Idrive DataCenter supports the popular Ubuntu and Red Hat Linux servers but promises that its Web-based user interface will make set-up and scheduling easy for non-techies who don’t want to mess with command lines. Those users will be able to do interactive backups as needed or set up automated backups using a scheduler. The product supports 256-bit AES encryption and offers optional private keys as well.
IDrive‘s business plans start at $99.50 per year for 250GB of space and range up to $2999.50 per year for 12.5 TB.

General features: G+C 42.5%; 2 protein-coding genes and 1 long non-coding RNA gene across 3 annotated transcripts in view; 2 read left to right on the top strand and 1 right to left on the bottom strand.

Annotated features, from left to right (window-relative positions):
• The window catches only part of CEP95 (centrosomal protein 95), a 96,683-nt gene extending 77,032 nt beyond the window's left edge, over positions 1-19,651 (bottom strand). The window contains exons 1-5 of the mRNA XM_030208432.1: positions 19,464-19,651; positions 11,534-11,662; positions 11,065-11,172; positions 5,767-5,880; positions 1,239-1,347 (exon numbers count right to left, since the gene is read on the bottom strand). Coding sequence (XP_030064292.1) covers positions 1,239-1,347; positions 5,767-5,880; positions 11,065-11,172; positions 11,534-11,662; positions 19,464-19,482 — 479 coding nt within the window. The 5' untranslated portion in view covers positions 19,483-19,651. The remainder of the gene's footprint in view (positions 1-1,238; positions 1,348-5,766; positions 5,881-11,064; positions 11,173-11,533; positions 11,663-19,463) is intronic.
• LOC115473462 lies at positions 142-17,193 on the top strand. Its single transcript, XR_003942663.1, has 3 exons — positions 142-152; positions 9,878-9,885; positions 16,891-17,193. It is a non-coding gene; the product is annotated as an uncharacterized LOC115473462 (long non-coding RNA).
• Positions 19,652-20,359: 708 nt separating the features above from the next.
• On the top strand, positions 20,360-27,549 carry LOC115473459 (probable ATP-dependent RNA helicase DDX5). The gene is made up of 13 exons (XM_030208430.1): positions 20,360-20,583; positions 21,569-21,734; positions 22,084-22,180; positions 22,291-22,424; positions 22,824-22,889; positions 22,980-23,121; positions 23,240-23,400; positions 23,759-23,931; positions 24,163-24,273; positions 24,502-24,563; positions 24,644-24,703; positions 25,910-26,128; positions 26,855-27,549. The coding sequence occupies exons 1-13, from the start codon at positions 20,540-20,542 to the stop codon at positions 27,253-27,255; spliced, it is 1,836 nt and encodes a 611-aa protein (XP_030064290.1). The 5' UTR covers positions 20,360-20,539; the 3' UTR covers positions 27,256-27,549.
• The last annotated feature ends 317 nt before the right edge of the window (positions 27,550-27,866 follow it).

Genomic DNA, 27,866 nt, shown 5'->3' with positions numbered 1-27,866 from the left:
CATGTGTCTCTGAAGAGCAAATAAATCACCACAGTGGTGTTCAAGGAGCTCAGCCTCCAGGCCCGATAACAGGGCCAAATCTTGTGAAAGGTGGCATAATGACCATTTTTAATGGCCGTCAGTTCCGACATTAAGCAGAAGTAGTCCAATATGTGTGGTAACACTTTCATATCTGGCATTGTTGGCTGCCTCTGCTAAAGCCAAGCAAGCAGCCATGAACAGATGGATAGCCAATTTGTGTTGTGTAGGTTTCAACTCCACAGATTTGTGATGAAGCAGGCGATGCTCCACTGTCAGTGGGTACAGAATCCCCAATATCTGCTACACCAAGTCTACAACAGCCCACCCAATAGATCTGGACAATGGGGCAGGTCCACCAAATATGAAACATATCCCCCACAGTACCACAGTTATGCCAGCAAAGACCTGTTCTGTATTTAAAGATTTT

As it enters this realm, the Calabasas, Calif-based company must contend with a different set of competitors. In consumer backup it competes with the likes of Carbonite and other products that are often preloaded with new PCs; here it will square off against players including HP, Rackspace, and Dell, which just launched a new backup and recovery suite. Ironically, Dell announced the end of life to its more consumer-focused DataSafe product in June.
It will also have to appeal to a whole new class of buyers — systems admins or other IT pros — as opposed to people buying PCs. I’m not sure but many of those sysadmins may miss the command line, but time will tell.